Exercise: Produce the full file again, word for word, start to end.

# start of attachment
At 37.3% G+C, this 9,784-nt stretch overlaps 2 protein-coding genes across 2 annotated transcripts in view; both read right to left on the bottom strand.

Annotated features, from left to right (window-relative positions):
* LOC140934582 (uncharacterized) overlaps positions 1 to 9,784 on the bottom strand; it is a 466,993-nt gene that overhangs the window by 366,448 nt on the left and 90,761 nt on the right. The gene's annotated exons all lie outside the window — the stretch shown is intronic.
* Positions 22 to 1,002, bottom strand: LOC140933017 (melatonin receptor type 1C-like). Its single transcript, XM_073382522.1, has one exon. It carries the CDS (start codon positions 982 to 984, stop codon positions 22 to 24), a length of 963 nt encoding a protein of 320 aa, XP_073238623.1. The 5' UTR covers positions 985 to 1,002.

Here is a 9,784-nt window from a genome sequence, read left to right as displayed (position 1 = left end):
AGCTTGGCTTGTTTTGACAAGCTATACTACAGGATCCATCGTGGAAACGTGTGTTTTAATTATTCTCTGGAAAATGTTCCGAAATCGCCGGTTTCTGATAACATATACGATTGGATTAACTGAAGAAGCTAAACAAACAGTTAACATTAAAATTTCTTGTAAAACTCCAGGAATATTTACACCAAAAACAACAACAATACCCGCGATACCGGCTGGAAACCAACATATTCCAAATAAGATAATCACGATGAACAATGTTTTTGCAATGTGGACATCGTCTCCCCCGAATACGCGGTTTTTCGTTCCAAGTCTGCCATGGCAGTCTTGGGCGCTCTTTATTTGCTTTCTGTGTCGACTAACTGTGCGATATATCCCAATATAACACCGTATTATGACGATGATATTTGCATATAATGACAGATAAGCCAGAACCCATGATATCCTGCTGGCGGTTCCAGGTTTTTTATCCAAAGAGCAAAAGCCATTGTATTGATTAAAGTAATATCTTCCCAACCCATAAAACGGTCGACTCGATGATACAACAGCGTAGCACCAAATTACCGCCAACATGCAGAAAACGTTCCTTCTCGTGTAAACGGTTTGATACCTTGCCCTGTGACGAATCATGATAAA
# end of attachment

At 37.3% G+C, this 9,784-nt stretch overlaps 2 protein-coding genes across 2 annotated transcripts in view; both read right to left on the bottom strand.

Annotated features, from left to right (window-relative positions):
* LOC140934582 (uncharacterized) overlaps positions 1 to 9,784 on the bottom strand; it is a 466,993-nt gene that overhangs the window by 366,448 nt on the left and 90,761 nt on the right. The gene's annotated exons all lie outside the window — the stretch shown is intronic.
* Positions 22 to 1,002, bottom strand: LOC140933017 (melatonin receptor type 1C-like). Its single transcript, XM_073382522.1, has one exon. It carries the CDS (start codon positions 982 to 984, stop codon positions 22 to 24), a length of 963 nt encoding a protein of 320 aa, XP_073238623.1. The 5' UTR covers positions 985 to 1,002.

Here is a 9,784-nt window from a genome sequence, read left to right as displayed (position 1 = left end):
AGCTTGGCTTGTTTTGACAAGCTATACTACAGGATCCATCGTGGAAACGTGTGTTTTAATTATTCTCTGGAAAATGTTCCGAAATCGCCGGTTTCTGATAACATATACGATTGGATTAACTGAAGAAGCTAAACAAACAGTTAACATTAAAATTTCTTGTAAAACTCCAGGAATATTTACACCAAAAACAACAACAATACCCGCGATACCGGCTGGAAACCAACATATTCCAAATAAGATAATCACGATGAACAATGTTTTTGCAATGTGGACATCGTCTCCCCCGAATACGCGGTTTTTCGTTCCAAGTCTGCCATGGCAGTCTTGGGCGCTCTTTATTTGCTTTCTGTGTCGACTAACTGTGCGATATATCCCAATATAACACCGTATTATGACGATGATATTTGCATATAATGACAGATAAGCCAGAACCCATGATATCCTGCTGGCGGTTCCAGGTTTTTTATCCAAAGAGCAAAAGCCATTGTATTGATTAAAGTAATATCTTCCCAACCCATAAAACGGTCGACTCGATGATACAACAGCGTAGCACCAAATTACCGCCAACATGCAGAAAACGTTCCTTCTCGTGTAAACGGTTTGATACCTTGCCCTGTGACGAATCATGATAAA